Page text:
The Scandinavian countries of Denmark, Norway, Sweden, and Iceland did not have civil registration as we know it. Instead, the different kingdoms turned the process of recording births, marriages, and deaths over to the parish priests.
This act was quite normal for these nations because they had officially adopted Christianity as their religion by force over a period of about four hundred years that ended around 1000 B.C. Lutheranism was further adopted in the first half of the 16th Century as the Reformation spread to them from Germany.
Shortly after the adoption of Lutheranism, parish priests were given the command to record all rites they carried out in the name of the church. Many priests did not actually begin their records, though, until the early 1600s—the exact year depends on the parish.
The records they kept included christenings, confirmations, marriages, deaths—and later on, moving lists. Their entries make up the very core of vital records for the Scandinavian countries. That makes it important to know what kind of information can be found in each one.
In Scandinavian culture it was imperative for each baby to be christened at the risk of their soul being damned, so if a child was born sickly and not expected to live, its christening was usually performed at home by the family. If the child survived, they were also christened in the church by the priest, and a notation of both christenings was usually made in the records.
Early christening records in most cases give the date of christening, name of the father and child, where they lived, and the witnesses' names and their place of residence. Some also give the birth date, but that did not commonly appear until printed books with space for such were provided to the priests in about 1814. The reason for this was that priests were more concerned with making sure the infant was christened than knowing when it was born. The mother's name was also included in the entry around the same time birth dates were consistently added.
A person's confirmation was important in Scandinavia because it marked their official adoption into the church. It usually occurred around the age of fourteen, but could have been later in life; for a time, confirmation was a requirement for marriage. The youth were required to learn their catechism and answer certain questions posed to them by the priest before the congregation. The priest gave them a rating in the records as to how well they knew their religion.
Early confirmation records, depending on the country and parish, give only the year and then a list of names under it, showing who was confirmed. In 1814 they began recording the date of confirmation, the person's name, who their parents were, the individual's birth date and sometimes place of birth, where they lived, and usually the date they received their vaccination and who administered it to them.
The marriage records included two different types: betrothals and marriages. Couples were required to have their intention to marry read aloud at church for three weeks before they could be married. A record of the first reading was usually kept, as well as the dates of all three weeks. The name of the man and woman were put forth, as well as their ages and whether they were illegitimate or had been married before. The intentions also included the names of two witnesses who were usually relatives.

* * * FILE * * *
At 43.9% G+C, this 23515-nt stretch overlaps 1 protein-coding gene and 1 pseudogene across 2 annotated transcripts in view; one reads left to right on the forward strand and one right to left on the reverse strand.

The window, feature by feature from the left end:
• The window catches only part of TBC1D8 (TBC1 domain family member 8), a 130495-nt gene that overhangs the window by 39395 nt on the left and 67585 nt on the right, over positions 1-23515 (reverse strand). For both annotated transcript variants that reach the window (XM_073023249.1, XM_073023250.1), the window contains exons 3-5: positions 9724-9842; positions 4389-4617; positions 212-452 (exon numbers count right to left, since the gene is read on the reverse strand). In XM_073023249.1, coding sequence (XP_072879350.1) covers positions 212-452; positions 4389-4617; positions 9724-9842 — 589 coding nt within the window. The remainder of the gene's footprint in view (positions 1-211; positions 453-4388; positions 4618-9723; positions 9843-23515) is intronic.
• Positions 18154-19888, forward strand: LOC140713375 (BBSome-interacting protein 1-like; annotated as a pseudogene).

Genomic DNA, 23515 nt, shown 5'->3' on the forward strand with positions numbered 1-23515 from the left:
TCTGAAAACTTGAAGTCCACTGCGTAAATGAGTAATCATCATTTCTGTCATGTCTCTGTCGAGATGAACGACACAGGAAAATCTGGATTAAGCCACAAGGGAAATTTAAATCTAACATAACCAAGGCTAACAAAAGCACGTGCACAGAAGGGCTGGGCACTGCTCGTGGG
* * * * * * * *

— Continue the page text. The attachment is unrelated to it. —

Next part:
The actual marriage records included much of the same information in the early records. The 1814 records had the priest record the groom, his age and place of residence, the bride, her age and place of residence, the names of two witnesses and where they were from, and the date of the wedding. Deaths
Early death records included only burial dates because that was the part of death priests handled. The entries commonly told the person's name, or father's name if it were a child, where they lived, and the age of the deceased. The later records kept much of the same information, but also listed the death date and the nearest relative, usually the husband or father.
Many Scandinavians lived on farms in the 18th and 19th Centuries. There was not always work for them there, so they would often go to a bigger town or city nearby where they could find work. The period of work there was usually a few months' time, as contract dictated. As people moved back and forth, it became necessary for priests to keep track of where their parishioners were going so they would know who was under their care. The actual moving lists were not begun until around 1814 when the printed forms came out. However, Sweden's priests were recording what are called clerical surveys long before that, to keep track of their residents. Some parishes did not begin using the moving lists until later than 1814, so it will depend on the parish. These records include the date of the move; the individual's name; where they were moving to; the purpose of the move; and where they resided, as well as the individual's parent if they were younger.
Scandinavian church records give very important information when it comes to finding families. Thus, they are instrumental in aiding genealogists in their search for ancestors.
Source Information: GenWeekly, New Providence, NJ, USA: Genealogy Today LLC, 2005.
The views and opinions expressed in this article are those of the author and do not necessarily reflect the views of Genealogy Today LLC.
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